A novel where the “days are all much the same, bringing nothing new” is a difficult thing to pull off. And Fahd al-Atiq’s “Life on Hold,” trans. Jonathan Wright, couldn’t be characterized as a page-turner. But the book does manage to craft a compelling narrative about the contradictions of contemporary Riyadh even as the protagonist remains stranded in nowhere-land
From a review in Full Stop Magazine: Rabee Jaber’s The Mehlis Report, translated by Kareem James Abu-Zeid, is a genre-bending historico-fantastical murder-mystery that moves the borders between life and death. The novel centers on Lebanon’s highest-profile murder — that of former Prime… Read More ›
Eslam Mosbah’s “إيموز”, trans. Raphael Cohen and published by AUC Press as Status: Emo (2013), has a wild, end-of-days atmosphere. Something is rotten in the State of Egypt, and change must be on the horizon.
You’ve seen the VIDA count, which tracks how many books, of those reviewed in mainstream publications, were by women. Recently, over at The Nation, Roxanne Gay gave a shot at tracking how many nonwhite writers’ books were reviewed (including translations).
Although it became “The Corpse Washer” in English translation, Sinan Antoon’s second novel was originally titled وحدها شجرة الرمان, “The Pomegranate Alone.”
This summer, an English translation of Mahmoud Saeed’s 1970 novel, Ben Barka Lane, came out from Interlink Books, trans. Kay Heikkinen.
In the Chicago Tribune, I review Samah Selim’s new English translation of Jurji Zaydan’s Tree of Pearls. I also have a sidebar discussion with Selim on translating the novel (nearly) a century after its publication. As part of this, I spoke to… Read More ›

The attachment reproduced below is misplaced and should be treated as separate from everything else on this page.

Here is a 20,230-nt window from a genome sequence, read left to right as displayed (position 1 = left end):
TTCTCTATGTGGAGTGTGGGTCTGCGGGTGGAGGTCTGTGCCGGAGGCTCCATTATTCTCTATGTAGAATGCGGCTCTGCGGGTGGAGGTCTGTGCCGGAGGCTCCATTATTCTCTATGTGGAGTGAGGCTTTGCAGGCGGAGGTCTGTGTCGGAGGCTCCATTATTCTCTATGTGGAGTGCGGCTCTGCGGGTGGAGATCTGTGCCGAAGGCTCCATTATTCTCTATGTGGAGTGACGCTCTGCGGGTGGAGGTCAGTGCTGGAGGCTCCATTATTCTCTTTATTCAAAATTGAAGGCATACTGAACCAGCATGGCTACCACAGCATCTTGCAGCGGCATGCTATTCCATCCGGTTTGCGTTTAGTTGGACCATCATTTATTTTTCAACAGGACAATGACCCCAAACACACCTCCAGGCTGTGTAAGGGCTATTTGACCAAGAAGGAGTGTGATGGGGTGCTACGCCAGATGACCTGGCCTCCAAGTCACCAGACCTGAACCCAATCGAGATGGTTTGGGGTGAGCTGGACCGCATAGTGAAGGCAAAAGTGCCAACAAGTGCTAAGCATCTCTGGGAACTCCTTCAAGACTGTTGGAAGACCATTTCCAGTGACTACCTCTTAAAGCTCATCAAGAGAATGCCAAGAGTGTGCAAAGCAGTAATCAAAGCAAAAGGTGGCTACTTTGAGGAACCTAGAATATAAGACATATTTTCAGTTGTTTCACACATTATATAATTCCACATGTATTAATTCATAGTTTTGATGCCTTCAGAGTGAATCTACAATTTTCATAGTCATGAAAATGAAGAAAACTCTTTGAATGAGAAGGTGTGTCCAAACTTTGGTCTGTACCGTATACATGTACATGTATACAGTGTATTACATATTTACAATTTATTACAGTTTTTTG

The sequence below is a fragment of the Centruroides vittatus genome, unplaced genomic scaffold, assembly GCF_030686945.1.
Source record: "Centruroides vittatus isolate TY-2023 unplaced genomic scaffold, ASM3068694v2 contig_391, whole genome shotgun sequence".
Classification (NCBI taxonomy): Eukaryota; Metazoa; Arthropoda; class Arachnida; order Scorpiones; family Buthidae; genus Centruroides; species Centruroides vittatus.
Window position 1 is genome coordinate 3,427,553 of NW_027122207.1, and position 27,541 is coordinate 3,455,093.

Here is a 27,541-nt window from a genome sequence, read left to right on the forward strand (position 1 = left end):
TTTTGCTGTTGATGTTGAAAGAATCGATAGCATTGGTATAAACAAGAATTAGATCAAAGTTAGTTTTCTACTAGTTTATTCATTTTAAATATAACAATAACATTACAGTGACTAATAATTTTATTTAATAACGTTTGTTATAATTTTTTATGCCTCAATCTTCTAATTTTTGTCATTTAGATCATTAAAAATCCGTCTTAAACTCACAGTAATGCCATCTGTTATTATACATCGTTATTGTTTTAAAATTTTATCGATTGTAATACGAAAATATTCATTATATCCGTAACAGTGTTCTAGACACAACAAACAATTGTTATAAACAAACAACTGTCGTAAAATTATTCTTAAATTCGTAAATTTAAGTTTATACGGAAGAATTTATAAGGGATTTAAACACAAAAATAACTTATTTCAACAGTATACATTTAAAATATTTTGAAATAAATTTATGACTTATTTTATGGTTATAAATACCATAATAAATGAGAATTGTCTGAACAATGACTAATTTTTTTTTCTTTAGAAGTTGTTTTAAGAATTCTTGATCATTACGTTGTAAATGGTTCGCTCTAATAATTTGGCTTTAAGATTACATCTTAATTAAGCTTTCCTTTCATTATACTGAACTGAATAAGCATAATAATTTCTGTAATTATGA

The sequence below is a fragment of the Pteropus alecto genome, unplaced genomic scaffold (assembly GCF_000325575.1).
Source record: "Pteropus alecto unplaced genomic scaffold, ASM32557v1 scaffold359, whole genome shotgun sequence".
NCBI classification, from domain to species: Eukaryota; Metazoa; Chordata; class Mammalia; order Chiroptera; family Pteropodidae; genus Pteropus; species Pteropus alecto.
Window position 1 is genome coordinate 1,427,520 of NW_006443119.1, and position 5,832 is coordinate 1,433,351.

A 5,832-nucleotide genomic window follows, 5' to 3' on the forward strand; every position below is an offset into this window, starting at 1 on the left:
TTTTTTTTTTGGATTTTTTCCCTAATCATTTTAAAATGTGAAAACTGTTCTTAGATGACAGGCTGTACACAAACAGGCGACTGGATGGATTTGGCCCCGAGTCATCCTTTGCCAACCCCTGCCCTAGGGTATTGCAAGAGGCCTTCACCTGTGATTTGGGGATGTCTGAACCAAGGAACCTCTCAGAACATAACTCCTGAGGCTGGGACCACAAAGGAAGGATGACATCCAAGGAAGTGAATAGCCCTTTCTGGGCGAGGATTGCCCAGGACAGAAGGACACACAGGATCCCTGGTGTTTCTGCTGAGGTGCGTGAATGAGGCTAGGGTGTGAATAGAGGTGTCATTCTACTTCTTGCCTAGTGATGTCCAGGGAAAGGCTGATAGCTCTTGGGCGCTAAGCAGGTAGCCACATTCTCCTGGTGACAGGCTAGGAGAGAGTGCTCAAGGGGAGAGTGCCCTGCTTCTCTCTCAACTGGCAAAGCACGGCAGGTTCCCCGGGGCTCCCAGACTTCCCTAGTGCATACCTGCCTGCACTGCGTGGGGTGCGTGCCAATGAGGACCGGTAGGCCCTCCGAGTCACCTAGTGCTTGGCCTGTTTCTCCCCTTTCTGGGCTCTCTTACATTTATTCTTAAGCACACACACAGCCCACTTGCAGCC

My review of Hadiya Hussein’s Beyond Love, beautifully translated by Ikram Masmoudi (chapeau Ikram) has been released from the Egypt Independent print edition into the wider world. Next, interviews with Masmoudi and Hussein, isA.
But this love is not just your typical boy-girl story: The novel is about the love of one’s country – specifically of Egypt at the height of its corruption.
From the Egypt Independent: How can a young Lebanese woman define — and defend — the borders of her body, as external forces push and pull, assault and seduce? While many recent Lebanese novels address sectarianism, war and large-scale violence, Alexandra… Read More ›
I was hanging out over at the poet Iman Mersal’s blog yesterday (hey, Iman!), and got to pondering the perennial question: Why do book reviewers exist? Aren’t they — er, we — just cruel jokesters who couldn’t write our way out of a paper lunch sack, and thus had to make it up to ourselves by pestering and/or fawning over someone who could?
From the Egypt Independent: The title of Bensalem Himmich’s 2008 novel, “Haza al-Andalusi!” (“This Andalusian!”), is as subdued in Arabic as it is attention-grabbing in English. In translation, it becomes “A Muslim Suicide,” a title that sprawls across the book’s cover… Read More ›